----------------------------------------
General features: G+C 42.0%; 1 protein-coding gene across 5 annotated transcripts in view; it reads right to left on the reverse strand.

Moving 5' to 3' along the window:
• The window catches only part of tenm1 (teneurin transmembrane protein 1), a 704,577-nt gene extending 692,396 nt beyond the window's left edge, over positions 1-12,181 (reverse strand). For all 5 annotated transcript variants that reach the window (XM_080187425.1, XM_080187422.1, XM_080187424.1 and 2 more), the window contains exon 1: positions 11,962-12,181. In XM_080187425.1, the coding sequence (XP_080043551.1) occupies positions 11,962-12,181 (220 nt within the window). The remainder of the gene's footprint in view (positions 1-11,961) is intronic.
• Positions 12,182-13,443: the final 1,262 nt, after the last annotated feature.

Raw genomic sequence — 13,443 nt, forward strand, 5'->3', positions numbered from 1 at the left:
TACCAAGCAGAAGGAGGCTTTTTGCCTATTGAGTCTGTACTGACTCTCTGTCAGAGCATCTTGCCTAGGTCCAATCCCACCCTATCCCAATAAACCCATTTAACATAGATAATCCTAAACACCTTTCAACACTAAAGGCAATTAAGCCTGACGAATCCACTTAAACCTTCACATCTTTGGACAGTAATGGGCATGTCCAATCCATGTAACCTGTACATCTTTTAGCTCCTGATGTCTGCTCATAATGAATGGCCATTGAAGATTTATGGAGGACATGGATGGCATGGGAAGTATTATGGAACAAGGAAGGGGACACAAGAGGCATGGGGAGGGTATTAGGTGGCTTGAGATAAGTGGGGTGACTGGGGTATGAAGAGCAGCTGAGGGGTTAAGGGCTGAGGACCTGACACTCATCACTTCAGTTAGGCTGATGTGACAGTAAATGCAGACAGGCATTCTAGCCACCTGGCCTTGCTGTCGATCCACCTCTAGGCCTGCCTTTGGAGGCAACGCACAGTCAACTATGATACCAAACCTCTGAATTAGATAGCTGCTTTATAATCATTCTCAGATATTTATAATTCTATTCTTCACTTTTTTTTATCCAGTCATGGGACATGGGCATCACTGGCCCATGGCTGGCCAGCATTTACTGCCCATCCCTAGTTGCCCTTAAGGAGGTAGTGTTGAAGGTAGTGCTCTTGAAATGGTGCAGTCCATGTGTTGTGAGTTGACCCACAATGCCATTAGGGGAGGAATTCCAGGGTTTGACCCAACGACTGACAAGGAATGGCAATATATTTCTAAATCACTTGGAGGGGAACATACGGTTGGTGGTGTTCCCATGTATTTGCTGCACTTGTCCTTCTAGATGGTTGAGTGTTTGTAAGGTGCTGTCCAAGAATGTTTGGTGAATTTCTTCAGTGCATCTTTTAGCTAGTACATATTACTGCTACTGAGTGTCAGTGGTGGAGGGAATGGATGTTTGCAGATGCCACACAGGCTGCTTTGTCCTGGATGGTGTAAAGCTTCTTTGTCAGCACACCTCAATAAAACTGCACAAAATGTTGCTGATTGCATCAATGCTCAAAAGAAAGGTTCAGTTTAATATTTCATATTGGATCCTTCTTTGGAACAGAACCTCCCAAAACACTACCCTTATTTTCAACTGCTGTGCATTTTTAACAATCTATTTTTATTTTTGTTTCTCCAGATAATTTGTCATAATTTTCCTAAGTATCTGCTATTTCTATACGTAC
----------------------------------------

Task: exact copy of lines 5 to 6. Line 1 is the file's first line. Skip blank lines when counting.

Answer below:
Raw genomic sequence — 13,443 nt, forward strand, 5'->3', positions numbered from 1 at the left:
TACCAAGCAGAAGGAGGCTTTTTGCCTATTGAGTCTGTACTGACTCTCTGTCAGAGCATCTTGCCTAGGTCCAATCCCACCCTATCCCAATAAACCCATTTAACATAGATAATCCTAAACACCTTTCAACACTAAAGGCAATTAAGCCTGACGAATCCACTTAAACCTTCACATCTTTGGACAGTAATGGGCATGTCCAATCCATGTAACCTGTACATCTTTTAGCTCCTGATGTCTGCTCATAATGAATGGCCATTGAAGATTTATGGAGGACATGGATGGCATGGGAAGTATTATGGAACAAGGAAGGGGACACAAGAGGCATGGGGAGGGTATTAGGTGGCTTGAGATAAGTGGGGTGACTGGGGTATGAAGAGCAGCTGAGGGGTTAAGGGCTGAGGACCTGACACTCATCACTTCAGTTAGGCTGATGTGACAGTAAATGCAGACAGGCATTCTAGCCACCTGGCCTTGCTGTCGATCCACCTCTAGGCCTGCCTTTGGAGGCAACGCACAGTCAACTATGATACCAAACCTCTGAATTAGATAGCTGCTTTATAATCATTCTCAGATATTTATAATTCTATTCTTCACTTTTTTTTATCCAGTCATGGGACATGGGCATCACTGGCCCATGGCTGGCCAGCATTTACTGCCCATCCCTAGTTGCCCTTAAGGAGGTAGTGTTGAAGGTAGTGCTCTTGAAATGGTGCAGTCCATGTGTTGTGAGTTGACCCACAATGCCATTAGGGGAGGAATTCCAGGGTTTGACCCAACGACTGACAAGGAATGGCAATATATTTCTAAATCACTTGGAGGGGAACATACGGTTGGTGGTGTTCCCATGTATTTGCTGCACTTGTCCTTCTAGATGGTTGAGTGTTTGTAAGGTGCTGTCCAAGAATGTTTGGTGAATTTCTTCAGTGCATCTTTTAGCTAGTACATATTACTGCTACTGAGTGTCAGTGGTGGAGGGAATGGATGTTTGCAGATGCCACACAGGCTGCTTTGTCCTGGATGGTGTAAAGCTTCTTTGTCAGCACACCTCAATAAAACTGCACAAAATGTTGCTGATTGCATCAATGCTCAAAAGAAAGGTTCAGTTTAATATTTCATATTGGATCCTTCTTTGGAACAGAACCTCCCAAAACACTACCCTTATTTTCAACTGCTGTGCATTTTTAACAATCTATTTTTATTTTTGTTTCTCCAGATAATTTGTCATAATTTTCCTAAGTATCTGCTATTTCTATACGTAC